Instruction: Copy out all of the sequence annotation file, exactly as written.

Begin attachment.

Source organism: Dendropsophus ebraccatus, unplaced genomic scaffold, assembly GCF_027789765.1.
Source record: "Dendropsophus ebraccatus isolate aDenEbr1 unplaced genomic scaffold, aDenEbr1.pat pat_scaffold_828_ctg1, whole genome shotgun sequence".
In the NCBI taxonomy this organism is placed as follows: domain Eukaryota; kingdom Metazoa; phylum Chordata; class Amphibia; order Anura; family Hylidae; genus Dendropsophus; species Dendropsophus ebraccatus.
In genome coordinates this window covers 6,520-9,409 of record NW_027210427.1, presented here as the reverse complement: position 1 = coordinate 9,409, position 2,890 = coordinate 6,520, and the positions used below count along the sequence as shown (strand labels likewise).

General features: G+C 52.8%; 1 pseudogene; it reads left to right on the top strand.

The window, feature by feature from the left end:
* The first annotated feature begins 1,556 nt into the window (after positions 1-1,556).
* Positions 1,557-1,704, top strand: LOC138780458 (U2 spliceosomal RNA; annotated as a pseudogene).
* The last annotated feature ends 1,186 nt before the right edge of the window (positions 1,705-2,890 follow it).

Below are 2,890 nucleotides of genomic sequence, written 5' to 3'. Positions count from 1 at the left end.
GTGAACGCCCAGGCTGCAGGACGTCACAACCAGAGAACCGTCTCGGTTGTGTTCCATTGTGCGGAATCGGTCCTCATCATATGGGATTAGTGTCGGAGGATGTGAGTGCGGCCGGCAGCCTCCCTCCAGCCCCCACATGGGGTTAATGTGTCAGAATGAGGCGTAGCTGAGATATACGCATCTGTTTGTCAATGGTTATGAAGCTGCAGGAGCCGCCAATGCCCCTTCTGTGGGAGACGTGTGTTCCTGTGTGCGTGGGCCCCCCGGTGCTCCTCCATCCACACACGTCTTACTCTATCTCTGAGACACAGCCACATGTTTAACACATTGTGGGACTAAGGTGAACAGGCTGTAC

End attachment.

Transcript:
Source organism: Dendropsophus ebraccatus, unplaced genomic scaffold, assembly GCF_027789765.1.
Source record: "Dendropsophus ebraccatus isolate aDenEbr1 unplaced genomic scaffold, aDenEbr1.pat pat_scaffold_828_ctg1, whole genome shotgun sequence".
In the NCBI taxonomy this organism is placed as follows: domain Eukaryota; kingdom Metazoa; phylum Chordata; class Amphibia; order Anura; family Hylidae; genus Dendropsophus; species Dendropsophus ebraccatus.
In genome coordinates this window covers 6,520-9,409 of record NW_027210427.1, presented here as the reverse complement: position 1 = coordinate 9,409, position 2,890 = coordinate 6,520, and the positions used below count along the sequence as shown (strand labels likewise).

General features: G+C 52.8%; 1 pseudogene; it reads left to right on the top strand.

The window, feature by feature from the left end:
* The first annotated feature begins 1,556 nt into the window (after positions 1-1,556).
* Positions 1,557-1,704, top strand: LOC138780458 (U2 spliceosomal RNA; annotated as a pseudogene).
* The last annotated feature ends 1,186 nt before the right edge of the window (positions 1,705-2,890 follow it).

Below are 2,890 nucleotides of genomic sequence, written 5' to 3'. Positions count from 1 at the left end.
GTGAACGCCCAGGCTGCAGGACGTCACAACCAGAGAACCGTCTCGGTTGTGTTCCATTGTGCGGAATCGGTCCTCATCATATGGGATTAGTGTCGGAGGATGTGAGTGCGGCCGGCAGCCTCCCTCCAGCCCCCACATGGGGTTAATGTGTCAGAATGAGGCGTAGCTGAGATATACGCATCTGTTTGTCAATGGTTATGAAGCTGCAGGAGCCGCCAATGCCCCTTCTGTGGGAGACGTGTGTTCCTGTGTGCGTGGGCCCCCCGGTGCTCCTCCATCCACACACGTCTTACTCTATCTCTGAGACACAGCCACATGTTTAACACATTGTGGGACTAAGGTGAACAGGCTGTAC